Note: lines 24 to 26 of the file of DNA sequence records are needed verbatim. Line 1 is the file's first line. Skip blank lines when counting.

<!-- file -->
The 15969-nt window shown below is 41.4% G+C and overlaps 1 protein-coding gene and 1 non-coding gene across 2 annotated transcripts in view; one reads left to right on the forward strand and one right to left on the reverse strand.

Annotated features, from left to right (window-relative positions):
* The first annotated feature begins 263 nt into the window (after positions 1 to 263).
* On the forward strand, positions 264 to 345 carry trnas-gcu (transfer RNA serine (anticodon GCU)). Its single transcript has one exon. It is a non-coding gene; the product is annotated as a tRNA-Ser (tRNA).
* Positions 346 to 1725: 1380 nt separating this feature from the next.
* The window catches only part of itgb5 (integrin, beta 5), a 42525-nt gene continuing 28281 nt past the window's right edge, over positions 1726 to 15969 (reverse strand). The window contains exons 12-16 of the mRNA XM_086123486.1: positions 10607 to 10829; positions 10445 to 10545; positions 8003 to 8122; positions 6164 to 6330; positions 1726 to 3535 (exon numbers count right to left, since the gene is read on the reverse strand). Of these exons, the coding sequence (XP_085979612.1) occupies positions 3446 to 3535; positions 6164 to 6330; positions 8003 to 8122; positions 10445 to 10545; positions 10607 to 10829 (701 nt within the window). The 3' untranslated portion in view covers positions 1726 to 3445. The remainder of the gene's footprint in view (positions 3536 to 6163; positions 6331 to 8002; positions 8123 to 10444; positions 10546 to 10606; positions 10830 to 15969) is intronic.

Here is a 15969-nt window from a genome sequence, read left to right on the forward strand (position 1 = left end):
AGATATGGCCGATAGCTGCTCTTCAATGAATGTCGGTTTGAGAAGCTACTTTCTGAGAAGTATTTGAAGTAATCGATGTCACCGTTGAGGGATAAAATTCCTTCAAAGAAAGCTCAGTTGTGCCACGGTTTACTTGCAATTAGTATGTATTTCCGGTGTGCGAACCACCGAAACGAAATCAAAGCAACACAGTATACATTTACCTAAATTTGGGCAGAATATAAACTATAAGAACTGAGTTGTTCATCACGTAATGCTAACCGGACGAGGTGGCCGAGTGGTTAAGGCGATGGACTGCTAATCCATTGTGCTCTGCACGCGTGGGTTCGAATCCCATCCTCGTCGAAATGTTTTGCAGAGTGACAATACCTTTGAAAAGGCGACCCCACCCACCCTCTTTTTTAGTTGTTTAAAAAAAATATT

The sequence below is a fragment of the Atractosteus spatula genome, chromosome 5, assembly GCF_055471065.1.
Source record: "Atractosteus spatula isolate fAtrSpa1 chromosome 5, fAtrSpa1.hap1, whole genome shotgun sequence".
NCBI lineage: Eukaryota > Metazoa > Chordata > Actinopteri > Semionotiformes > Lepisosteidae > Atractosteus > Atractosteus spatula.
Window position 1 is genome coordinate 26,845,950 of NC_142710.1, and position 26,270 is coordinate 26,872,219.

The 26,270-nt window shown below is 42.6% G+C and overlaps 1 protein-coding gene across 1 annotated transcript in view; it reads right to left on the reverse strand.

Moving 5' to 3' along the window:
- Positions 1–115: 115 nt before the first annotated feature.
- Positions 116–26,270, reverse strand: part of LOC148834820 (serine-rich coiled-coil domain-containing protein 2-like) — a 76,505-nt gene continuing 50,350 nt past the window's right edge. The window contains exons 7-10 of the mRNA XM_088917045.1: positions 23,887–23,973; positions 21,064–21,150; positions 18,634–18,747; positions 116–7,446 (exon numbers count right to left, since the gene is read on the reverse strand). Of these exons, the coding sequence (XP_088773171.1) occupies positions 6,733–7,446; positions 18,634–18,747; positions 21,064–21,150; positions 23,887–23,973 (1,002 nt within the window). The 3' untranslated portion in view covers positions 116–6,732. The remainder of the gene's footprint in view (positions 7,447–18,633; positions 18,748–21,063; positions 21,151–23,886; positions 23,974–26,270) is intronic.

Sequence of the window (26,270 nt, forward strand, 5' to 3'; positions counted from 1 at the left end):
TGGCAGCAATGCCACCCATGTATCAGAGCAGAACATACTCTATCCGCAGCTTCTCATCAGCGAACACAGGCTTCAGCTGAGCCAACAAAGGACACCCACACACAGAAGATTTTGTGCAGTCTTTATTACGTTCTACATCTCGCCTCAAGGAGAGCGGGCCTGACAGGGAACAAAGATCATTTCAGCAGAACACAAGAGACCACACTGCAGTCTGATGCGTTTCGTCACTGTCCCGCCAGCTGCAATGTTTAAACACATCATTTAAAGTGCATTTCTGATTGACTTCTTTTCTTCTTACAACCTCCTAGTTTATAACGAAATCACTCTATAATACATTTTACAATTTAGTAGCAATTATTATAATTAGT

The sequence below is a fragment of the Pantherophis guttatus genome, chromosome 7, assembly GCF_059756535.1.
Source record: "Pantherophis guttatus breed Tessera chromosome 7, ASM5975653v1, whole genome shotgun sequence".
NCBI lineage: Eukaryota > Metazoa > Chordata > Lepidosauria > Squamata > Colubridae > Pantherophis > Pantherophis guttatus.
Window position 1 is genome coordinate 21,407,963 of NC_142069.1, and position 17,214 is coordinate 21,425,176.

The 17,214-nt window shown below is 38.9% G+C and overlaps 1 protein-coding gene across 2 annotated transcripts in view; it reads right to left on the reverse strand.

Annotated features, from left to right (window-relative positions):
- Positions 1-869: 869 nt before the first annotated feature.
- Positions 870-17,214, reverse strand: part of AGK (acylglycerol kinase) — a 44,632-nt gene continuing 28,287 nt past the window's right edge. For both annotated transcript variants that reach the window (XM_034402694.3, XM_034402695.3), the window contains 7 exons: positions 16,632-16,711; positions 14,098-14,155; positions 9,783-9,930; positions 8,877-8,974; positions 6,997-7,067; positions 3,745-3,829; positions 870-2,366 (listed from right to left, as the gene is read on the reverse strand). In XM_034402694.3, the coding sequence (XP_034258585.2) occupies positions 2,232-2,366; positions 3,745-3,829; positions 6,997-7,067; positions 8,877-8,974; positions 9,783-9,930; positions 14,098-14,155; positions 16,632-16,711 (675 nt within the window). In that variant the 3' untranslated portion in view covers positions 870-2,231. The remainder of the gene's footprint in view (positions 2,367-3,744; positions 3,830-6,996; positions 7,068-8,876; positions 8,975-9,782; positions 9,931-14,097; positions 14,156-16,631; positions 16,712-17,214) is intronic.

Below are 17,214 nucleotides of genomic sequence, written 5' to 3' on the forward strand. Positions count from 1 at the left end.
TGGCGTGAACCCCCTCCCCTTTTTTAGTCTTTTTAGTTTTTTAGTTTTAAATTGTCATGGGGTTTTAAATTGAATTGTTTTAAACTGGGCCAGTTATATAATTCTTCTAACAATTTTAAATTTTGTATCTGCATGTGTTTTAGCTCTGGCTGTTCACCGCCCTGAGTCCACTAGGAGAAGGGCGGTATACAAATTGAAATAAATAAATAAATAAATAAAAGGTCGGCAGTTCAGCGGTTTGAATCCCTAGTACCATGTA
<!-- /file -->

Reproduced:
Annotated features, from left to right (window-relative positions):
- Positions 1-869: 869 nt before the first annotated feature.
- Positions 870-17,214, reverse strand: part of AGK (acylglycerol kinase) — a 44,632-nt gene continuing 28,287 nt past the window's right edge. For both annotated transcript variants that reach the window (XM_034402694.3, XM_034402695.3), the window contains 7 exons: positions 16,632-16,711; positions 14,098-14,155; positions 9,783-9,930; positions 8,877-8,974; positions 6,997-7,067; positions 3,745-3,829; positions 870-2,366 (listed from right to left, as the gene is read on the reverse strand). In XM_034402694.3, the coding sequence (XP_034258585.2) occupies positions 2,232-2,366; positions 3,745-3,829; positions 6,997-7,067; positions 8,877-8,974; positions 9,783-9,930; positions 14,098-14,155; positions 16,632-16,711 (675 nt within the window). In that variant the 3' untranslated portion in view covers positions 870-2,231. The remainder of the gene's footprint in view (positions 2,367-3,744; positions 3,830-6,996; positions 7,068-8,876; positions 8,975-9,782; positions 9,931-14,097; positions 14,156-16,631; positions 16,712-17,214) is intronic.